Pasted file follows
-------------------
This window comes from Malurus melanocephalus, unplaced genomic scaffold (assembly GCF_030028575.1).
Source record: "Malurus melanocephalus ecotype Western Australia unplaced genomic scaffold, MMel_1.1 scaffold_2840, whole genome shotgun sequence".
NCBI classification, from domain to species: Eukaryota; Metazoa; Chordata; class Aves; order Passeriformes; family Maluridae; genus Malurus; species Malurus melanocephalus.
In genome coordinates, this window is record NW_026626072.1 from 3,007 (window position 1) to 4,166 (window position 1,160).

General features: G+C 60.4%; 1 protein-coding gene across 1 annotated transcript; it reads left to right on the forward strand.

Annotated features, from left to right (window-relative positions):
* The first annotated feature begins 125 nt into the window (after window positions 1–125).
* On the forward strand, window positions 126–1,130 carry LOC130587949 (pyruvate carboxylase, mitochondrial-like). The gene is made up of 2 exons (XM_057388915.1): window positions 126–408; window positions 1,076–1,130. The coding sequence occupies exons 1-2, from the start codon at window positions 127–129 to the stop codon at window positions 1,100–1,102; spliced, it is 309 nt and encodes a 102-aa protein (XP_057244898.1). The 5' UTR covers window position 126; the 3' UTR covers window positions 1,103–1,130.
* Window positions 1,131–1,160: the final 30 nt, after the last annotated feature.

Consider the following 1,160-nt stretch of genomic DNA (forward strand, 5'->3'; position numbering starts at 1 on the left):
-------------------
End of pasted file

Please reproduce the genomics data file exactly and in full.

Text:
This window comes from Malurus melanocephalus, unplaced genomic scaffold (assembly GCF_030028575.1).
Source record: "Malurus melanocephalus ecotype Western Australia unplaced genomic scaffold, MMel_1.1 scaffold_2840, whole genome shotgun sequence".
NCBI classification, from domain to species: Eukaryota; Metazoa; Chordata; class Aves; order Passeriformes; family Maluridae; genus Malurus; species Malurus melanocephalus.
In genome coordinates, this window is record NW_026626072.1 from 3,007 (window position 1) to 4,166 (window position 1,160).

General features: G+C 60.4%; 1 protein-coding gene across 1 annotated transcript; it reads left to right on the forward strand.

Annotated features, from left to right (window-relative positions):
* The first annotated feature begins 125 nt into the window (after window positions 1–125).
* On the forward strand, window positions 126–1,130 carry LOC130587949 (pyruvate carboxylase, mitochondrial-like). The gene is made up of 2 exons (XM_057388915.1): window positions 126–408; window positions 1,076–1,130. The coding sequence occupies exons 1-2, from the start codon at window positions 127–129 to the stop codon at window positions 1,100–1,102; spliced, it is 309 nt and encodes a 102-aa protein (XP_057244898.1). The 5' UTR covers window position 126; the 3' UTR covers window positions 1,103–1,130.
* Window positions 1,131–1,160: the final 30 nt, after the last annotated feature.

Consider the following 1,160-nt stretch of genomic DNA (forward strand, 5'->3'; position numbering starts at 1 on the left):